Rodriguez himself was a late riser, someone who was never considered a future first-round pick until after his senior season. That's an opportunity that won't be afforded to any seniors in the class of 2020, something that isn't lost on him.

"I would not have been taken anywhere near where I was without my senior high school season," he admits. "You really feel for those high school seniors, especially those guys that really had a shot at proving themselves. It’s kind of tough because the draft is just a lifechanging experience. And some of those guys that won’t get to experience it because of this pandemic that’s going on. You have to stop and think and feel for those guys because it’s tough. If this happened my senior year I’d be in College Station right now, without a doubt. It’s just very unfortunate."

Rodriguez, who has also taken to late-night broadcasts of the KBO just to get his baseball fix, sums it up best with the way most fans feel too.

"I don’t know, you just miss it," he said. "That’s really all I can say."

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Cleveland Indians release statement saying team is having discussions in regards to name

Cleveland Indians release statement saying team is having discussions in regards to name

CLEVELAND (AP) -- Amid new pressure sparked by a national movement to correct racial wrongdoings, the Cleveland Indians said they will review their long-debated nickname.

"We are committed to making a positive impact in our community and embrace our responsibility to advance social justice and equality," the team said in a statement Friday night. "Our organization fully recognizes our team name is among the most visible ways in which we connect with the community."

The move mirrors one by the NFL's Washington Redskins, who earlier in the day said they are embarking on a "thorough review" of their name, which has been deemed as offensive by Native American groups for decades.

There have been previous efforts to get the Indians to rename themselves. But following the death George Floyd in Minnesota and other examples of police brutality against Black people in the U.S., there has been a major move nationwide to eradicate racially insensitive material.


In 2018, the Indians removed the contentious Chief Wahoo logo from their game jerseys and caps. The grinning, red-faced mascot, however, is still present on merchandise that can be purchased at Progressive Field and other team shops in Northeast Ohio.

"We have had ongoing discussions organizationally on these issues," the Indians said. "The recent social unrest in our community and our country has only underscored the need for us to keep improving as an organization on issues of social justice. With that in mind, we are committed to engaging our community and appropriate stakeholders to determine the best path forward with regard to our team name."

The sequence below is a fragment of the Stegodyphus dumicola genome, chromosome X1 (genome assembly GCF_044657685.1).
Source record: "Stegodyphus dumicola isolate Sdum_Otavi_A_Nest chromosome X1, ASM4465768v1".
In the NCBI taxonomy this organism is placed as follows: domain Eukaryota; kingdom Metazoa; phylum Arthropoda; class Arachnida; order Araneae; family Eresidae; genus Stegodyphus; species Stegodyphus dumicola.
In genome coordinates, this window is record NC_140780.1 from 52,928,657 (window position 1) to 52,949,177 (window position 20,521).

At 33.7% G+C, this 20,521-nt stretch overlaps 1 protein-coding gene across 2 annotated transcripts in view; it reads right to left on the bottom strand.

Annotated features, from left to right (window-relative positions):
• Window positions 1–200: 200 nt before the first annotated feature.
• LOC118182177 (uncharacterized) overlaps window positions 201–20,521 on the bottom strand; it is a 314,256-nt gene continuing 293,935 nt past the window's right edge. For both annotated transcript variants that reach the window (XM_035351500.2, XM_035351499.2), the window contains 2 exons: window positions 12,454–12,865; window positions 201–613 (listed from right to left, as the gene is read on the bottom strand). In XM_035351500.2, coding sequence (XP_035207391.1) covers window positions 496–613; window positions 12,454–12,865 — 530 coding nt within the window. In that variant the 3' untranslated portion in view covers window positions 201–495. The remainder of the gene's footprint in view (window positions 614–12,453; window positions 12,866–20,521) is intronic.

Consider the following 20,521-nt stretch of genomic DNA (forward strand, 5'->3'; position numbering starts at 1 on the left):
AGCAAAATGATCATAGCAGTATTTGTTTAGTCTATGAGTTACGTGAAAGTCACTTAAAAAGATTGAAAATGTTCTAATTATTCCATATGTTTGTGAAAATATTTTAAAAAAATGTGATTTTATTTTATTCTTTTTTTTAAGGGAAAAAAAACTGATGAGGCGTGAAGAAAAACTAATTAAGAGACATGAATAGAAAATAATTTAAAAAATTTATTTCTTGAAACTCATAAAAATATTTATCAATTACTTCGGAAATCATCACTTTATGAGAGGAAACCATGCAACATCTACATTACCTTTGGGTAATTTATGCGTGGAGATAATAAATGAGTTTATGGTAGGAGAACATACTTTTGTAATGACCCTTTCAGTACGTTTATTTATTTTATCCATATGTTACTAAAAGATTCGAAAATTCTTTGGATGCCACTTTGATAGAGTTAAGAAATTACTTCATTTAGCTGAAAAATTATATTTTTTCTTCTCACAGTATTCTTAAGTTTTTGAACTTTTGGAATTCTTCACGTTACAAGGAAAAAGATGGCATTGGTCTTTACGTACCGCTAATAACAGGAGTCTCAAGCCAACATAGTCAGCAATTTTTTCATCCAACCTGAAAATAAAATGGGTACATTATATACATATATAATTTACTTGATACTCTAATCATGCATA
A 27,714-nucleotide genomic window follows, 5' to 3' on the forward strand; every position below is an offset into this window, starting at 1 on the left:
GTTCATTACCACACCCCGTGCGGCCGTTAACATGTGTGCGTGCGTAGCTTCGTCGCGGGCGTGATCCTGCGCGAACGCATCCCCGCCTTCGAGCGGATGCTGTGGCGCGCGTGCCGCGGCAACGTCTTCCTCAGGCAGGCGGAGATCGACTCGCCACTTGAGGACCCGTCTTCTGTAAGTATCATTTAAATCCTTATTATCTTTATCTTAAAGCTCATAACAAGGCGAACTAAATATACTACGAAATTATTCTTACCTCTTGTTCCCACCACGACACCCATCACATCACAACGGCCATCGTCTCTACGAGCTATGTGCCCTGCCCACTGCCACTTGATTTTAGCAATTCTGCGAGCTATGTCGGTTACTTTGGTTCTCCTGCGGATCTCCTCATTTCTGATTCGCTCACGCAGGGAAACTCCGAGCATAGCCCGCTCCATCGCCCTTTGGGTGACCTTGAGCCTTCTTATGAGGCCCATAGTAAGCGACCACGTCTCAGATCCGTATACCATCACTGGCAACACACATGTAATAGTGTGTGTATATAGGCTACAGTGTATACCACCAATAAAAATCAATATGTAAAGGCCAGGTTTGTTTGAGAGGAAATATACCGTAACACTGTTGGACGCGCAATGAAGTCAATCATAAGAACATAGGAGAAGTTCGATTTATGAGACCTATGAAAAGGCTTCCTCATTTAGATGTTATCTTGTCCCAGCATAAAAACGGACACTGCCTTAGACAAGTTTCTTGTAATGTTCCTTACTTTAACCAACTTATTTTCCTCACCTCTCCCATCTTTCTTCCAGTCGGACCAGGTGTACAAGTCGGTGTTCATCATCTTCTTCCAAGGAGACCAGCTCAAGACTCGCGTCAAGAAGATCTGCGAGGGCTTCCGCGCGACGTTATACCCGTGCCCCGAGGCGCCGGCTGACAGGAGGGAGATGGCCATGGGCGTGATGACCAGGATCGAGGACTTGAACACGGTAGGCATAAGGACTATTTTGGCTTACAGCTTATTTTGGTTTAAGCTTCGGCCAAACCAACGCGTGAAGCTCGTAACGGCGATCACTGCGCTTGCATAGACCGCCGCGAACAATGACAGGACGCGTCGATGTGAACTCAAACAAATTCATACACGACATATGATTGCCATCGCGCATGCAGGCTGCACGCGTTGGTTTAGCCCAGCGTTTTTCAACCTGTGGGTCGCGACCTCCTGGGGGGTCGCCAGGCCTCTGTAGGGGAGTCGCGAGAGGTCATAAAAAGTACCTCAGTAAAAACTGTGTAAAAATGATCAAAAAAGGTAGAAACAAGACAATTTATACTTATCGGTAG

"While the focus of the baseball world shifts to the excitement of an unprecedented 2020 season, we recognize our unique place in the community and are committed to listening, learning, and acting in the manner that can best unite and inspire our city and all those who support our team," the club said.

The Redskins' decision came in the wake of FedEx, which paid $205 million for naming rights to the team's stadium, and other corporate partners calling for the team to change its nickname.

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Orioles hold first ‘odd, just random, weirdest’ practice of summer camp at Camden Yards

Orioles hold first ‘odd, just random, weirdest’ practice of summer camp at Camden Yards

Wade LeBlanc signed a one-year deal with the Orioles in early February that, if he made the major league roster out of Spring Training, was worth $800,000. He was set to join a crowded rotation with a shot to pitch in the major leagues.

But over the last few months, LeBlanc found another way to pitch -- and other batters to pitch to. 

Instead of pitching to major league hitters in the spring and early summer, he pitched to the seven year olds on his son’s coach-pitch travel team due to the coronavirus pandemic and the delayed major league season.